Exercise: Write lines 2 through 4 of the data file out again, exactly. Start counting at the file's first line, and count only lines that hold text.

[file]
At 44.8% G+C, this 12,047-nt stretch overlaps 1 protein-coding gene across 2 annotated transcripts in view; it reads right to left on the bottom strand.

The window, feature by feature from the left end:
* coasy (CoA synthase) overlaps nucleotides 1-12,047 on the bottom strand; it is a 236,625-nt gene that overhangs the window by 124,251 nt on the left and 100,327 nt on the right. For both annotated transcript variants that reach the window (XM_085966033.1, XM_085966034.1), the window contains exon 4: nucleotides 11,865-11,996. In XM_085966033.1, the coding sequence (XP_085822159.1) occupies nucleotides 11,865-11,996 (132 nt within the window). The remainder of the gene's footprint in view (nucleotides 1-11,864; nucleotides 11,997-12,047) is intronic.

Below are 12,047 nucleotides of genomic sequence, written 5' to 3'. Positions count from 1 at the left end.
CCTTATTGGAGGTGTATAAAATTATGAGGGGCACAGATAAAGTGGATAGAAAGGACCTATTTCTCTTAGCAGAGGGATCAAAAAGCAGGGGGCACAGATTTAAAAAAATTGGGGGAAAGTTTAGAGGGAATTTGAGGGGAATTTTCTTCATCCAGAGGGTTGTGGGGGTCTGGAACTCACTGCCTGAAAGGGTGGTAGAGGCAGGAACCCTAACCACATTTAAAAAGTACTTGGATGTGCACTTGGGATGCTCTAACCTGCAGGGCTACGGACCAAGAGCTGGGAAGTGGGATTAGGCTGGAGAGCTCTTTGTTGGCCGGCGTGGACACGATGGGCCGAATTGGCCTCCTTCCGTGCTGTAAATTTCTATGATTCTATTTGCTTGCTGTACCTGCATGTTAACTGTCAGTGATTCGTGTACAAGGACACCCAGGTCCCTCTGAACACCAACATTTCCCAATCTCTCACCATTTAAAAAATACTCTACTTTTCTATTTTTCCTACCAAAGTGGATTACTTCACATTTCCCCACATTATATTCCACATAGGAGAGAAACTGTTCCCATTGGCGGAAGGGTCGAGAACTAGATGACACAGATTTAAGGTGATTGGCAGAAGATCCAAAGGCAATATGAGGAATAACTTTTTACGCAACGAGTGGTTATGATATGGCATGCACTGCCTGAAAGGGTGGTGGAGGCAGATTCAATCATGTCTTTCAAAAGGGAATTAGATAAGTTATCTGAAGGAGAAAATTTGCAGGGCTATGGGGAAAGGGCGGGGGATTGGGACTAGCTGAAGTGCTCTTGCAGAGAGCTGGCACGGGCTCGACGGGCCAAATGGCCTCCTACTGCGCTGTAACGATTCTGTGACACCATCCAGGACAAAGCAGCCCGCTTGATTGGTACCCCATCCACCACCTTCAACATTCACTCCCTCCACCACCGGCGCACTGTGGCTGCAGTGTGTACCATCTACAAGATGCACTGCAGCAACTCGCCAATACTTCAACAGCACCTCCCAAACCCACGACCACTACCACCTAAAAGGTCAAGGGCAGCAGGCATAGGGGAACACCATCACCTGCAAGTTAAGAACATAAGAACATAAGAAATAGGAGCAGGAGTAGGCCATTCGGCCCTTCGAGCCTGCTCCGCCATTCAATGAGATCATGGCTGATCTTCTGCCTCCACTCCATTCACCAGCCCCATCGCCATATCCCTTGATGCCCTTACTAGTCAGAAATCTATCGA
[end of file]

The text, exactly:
The window, feature by feature from the left end:
* coasy (CoA synthase) overlaps nucleotides 1-12,047 on the bottom strand; it is a 236,625-nt gene that overhangs the window by 124,251 nt on the left and 100,327 nt on the right. For both annotated transcript variants that reach the window (XM_085966033.1, XM_085966034.1), the window contains exon 4: nucleotides 11,865-11,996. In XM_085966033.1, the coding sequence (XP_085822159.1) occupies nucleotides 11,865-11,996 (132 nt within the window). The remainder of the gene's footprint in view (nucleotides 1-11,864; nucleotides 11,997-12,047) is intronic.

Below are 12,047 nucleotides of genomic sequence, written 5' to 3'. Positions count from 1 at the left end.